Easter 2011: Torn Glory

April 17, 2011 Speaker: Christopher Rich Series: Easter 2011: TORN

Topic: Stand Alone Passage: John 1:1–1:5


Relationship & Incarnation            

Palm Sunday


Good Morning! Today, we’re continuing our 4 part Easter series, Torn.  Last week we looked at how God created man, Adam then Eve, in his image as an outpouring of his creativity, personality, and attributes. Humanity was created Holy/Good with a right relationship with both its Creator and the creation around it. All man knew of was good, holy, right, and just, until the serpent/satan engaged with Eve, lying about God’s character and His command to not eat of the fruit of the knowledge of good and evil.  Rather than boldly speaking truth in the face of a lie, Adam silently approved and willingly participated in disobeying the one prohibition God had given him; a prohibition given out of love so Adam/Eve could have the freedom to choose to actively worship God and be kept from evil.  Where man had only known and experienced good, through the rebellion in the Garden, he now also knew and had experienced evil. Sin, brokenness, death, had entered into a good creation and the relationship between God and all humanity moving forward was mortally torn apart. An angry, yet just, God, could have ended humanity at that point, possibly started over, and yet he didn’t. Jim ended last week with a quote from an old pastor, J Gresham Machen, essentially saying that while the story of sin and the fall of man is terrible and tragic, it’s the beginning and not the end of the Bible. The Bible tells us not only of man’s sin; it also tells us of something greater still; it tells us of the grace of the offended God.

And so the story continues… God makes a promise to Abraham that through his family, one will come that will bless the world by providing a way for the broken relationship between man and God to be restored. Abraham’s family becomes a nation, Israel, in slavery in Egypt. As a church we’ve spent well over a year looking at the story of God redeeming His people from Egypt and giving them the promised land, in Exodus and Joshua, with the charge to remain faithful, and yet God’s chosen people continue a cycle of rebellion against God, experiencing His grace, turning back in repentance, only to see the next generation go through the same cycle. This goes on for the entirety of the Old Testament until the last prophet, Malachi, tells of a coming day when God’s representative will come like a refining fire to purify humanity, have victory over sin, and restore the torn relationship between man and his Creator. For the next 450 years God’s word is silent while the world and God’s people are continuing to be torn, falling further into darkness, until the Creator comes in the flesh to engage with His creation on a mission so sew the torn relationship back together.


Jesus In the Beginning


Genesis starts with the “In the beginning” miracle of God creating the universe and all life, the Gospel of John starts with the “In the beginning” miracle of God sending his only son Jesus to as a God-Man to shine a light into the dark fallen world.


John 1:1-5 In the beginning was the Word, and the Word was with God, and the Word was God. He was in the beginning with God. All things were made through him, and without him was not anything made that was made. In him was life, and the life was the light of men. The light shines in the darkness, and the darkness has not overcome it.


So as we’re introduced to Jesus part in this story of redemption we first learn that he is not a new character, he has been part of the entire story from the beginning. Jesus is not just an exceptional distant descendent of Adam, or the finished product of thousands of years of societal and human evolution. John briefly takes us back to the beginning of the story to show Jesus has eternally been in existence in a way unique to the one true God. Jesus not only has existed in the beginning with God, but in the divine mystery of the trinity, he is the word of God, the son of God, He is God. The Creator that shaped depths of the oceans and the heights of the mountains was Jesus. He was the voice of God that spoke humpback whale, the dung beetle, and the Gazelle into existence. He is the God that made humanity in His image, male and female. Through him and his divine creativity all aspects of life we enjoy are his design. It was his idea that salsa and ice cream taste great and entirely different. Still waters reflect brilliant sunsets because Jesus made it so. Yet as we know through sin, our world has darkness, pain and death, as what was created good was torn from the source of goodness. It is not a total darkness because there has always been the light and life of the grace of God. Where ever there is life, goodness, light, Jesus is there as the source. For countless generations the world, like our own hearts, has expelled great effort to attempt to extinguish the light of God and yet has not prevailed. God responds to the growing darkness and resistance by sending the source of light and life to engage with humanity in a form it could we can more easily interact with.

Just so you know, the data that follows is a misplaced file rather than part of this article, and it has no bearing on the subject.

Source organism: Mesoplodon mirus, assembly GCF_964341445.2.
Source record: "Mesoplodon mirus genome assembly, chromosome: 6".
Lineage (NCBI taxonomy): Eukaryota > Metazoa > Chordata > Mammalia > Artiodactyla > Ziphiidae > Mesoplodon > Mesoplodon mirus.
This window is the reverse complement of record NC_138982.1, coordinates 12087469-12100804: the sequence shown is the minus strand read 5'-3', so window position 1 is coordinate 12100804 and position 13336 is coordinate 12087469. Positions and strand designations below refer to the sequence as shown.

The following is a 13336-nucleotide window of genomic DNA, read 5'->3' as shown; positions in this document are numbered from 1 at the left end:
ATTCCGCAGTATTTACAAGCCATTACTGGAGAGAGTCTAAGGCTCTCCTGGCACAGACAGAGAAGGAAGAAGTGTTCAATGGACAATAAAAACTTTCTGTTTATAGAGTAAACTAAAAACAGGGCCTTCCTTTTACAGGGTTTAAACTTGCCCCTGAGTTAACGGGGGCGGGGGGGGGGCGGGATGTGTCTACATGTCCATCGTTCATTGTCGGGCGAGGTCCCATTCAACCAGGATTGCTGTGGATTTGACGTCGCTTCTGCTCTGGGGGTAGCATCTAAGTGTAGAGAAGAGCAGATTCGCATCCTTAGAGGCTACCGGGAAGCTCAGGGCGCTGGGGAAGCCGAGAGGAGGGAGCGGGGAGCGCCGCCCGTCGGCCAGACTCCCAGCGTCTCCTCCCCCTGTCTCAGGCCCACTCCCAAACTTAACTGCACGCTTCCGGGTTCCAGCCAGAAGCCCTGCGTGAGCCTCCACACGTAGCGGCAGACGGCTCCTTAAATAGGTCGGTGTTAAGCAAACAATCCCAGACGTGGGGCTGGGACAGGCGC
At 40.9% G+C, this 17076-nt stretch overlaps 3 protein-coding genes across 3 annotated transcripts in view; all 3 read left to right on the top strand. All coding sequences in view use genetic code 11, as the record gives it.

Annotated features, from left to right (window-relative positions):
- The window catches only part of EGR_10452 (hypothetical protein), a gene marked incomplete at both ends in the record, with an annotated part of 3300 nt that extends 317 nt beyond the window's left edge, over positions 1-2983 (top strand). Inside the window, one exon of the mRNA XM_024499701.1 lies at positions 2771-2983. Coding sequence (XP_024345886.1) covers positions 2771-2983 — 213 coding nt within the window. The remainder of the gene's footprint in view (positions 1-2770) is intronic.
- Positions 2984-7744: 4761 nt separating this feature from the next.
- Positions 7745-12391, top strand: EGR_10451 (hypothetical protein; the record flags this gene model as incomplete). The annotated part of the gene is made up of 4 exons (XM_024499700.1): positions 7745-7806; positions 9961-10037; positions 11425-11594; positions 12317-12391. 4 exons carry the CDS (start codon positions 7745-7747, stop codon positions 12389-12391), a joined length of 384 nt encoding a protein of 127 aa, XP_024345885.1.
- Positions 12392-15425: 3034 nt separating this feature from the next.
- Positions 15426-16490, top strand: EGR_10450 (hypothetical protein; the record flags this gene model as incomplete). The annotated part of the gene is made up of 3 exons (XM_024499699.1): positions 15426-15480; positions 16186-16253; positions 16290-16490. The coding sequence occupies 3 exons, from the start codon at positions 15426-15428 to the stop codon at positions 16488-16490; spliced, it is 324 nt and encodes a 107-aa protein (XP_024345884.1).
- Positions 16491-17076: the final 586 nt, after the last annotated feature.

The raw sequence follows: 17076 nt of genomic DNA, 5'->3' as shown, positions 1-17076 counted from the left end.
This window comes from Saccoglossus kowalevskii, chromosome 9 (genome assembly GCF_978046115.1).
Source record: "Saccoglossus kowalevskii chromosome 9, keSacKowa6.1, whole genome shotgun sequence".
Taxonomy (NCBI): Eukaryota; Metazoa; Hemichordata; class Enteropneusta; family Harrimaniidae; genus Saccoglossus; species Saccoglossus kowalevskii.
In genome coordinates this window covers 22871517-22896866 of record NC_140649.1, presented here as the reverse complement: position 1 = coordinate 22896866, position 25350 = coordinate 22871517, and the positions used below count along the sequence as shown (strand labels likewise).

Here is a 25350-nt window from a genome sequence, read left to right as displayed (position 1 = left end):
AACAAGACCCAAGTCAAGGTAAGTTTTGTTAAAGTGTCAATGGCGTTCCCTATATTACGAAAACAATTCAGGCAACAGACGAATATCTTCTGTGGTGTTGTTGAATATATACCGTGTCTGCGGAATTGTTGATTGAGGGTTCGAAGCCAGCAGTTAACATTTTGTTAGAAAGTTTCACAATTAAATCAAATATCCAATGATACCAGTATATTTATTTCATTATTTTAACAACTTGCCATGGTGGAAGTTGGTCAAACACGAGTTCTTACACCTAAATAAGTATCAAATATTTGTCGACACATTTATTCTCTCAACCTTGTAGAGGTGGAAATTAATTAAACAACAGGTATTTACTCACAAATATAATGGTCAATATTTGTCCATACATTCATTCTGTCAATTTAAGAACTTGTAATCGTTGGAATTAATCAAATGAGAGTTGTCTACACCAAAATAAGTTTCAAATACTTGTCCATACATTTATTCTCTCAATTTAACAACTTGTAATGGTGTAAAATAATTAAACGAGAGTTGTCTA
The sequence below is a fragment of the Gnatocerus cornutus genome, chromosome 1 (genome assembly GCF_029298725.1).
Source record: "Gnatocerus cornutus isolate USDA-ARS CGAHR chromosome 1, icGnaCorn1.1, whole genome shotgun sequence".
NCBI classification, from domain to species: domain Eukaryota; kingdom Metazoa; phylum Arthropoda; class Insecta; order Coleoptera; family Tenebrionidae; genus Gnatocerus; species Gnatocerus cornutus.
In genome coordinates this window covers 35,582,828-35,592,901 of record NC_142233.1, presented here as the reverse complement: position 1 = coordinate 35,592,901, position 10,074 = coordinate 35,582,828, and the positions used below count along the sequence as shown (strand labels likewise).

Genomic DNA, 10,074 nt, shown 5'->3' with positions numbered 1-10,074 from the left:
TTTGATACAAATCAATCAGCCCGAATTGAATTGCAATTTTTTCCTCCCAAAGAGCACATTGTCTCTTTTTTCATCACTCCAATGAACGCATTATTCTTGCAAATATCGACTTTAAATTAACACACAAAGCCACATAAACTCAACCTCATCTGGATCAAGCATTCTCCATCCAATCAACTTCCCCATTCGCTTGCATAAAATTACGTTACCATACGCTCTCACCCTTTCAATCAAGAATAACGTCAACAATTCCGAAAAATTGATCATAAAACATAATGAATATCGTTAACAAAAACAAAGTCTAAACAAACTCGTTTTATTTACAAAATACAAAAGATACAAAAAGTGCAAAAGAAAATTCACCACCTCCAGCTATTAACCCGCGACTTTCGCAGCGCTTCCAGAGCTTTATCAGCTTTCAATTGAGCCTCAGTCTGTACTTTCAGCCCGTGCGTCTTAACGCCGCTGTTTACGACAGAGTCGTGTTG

John 1:14 And the Word became flesh and dwelt among us, and we have seen his glory, glory as of the only Son from the father, full of grace and truth.  


This is the miracle of the Incarnation. Literally God becoming flesh (Carne=Meat) The eternal Jesus enters into human history as a man in on a mission to display the life changing/giving grace of God; while also proclaiming the truth of the glory and holiness of that same God. It is both awesome and puzzling.


It is by far the most amazing miracle of the entire Bible, far more amazing than the resurrection and a more amazing event than the creation of the universe. The fact that the infinite, omnipotent, eternal Son of God could become a man and join himself to a human nature forever, so that the infinite God became one person with finite man, will remain for eternity the most profound miracle and the most profound mystery in all the universe.  Wayne Grudem


Jesus is Preeminent


To better understand how amazing it is that God would come as a man into His creation we need to have some sense of who Jesus is in Glory before he came in humility as a baby in first century rural Israel. We can’t grasp the significance of the incarnation unless we get a glimpse of the glory Jesus comes from.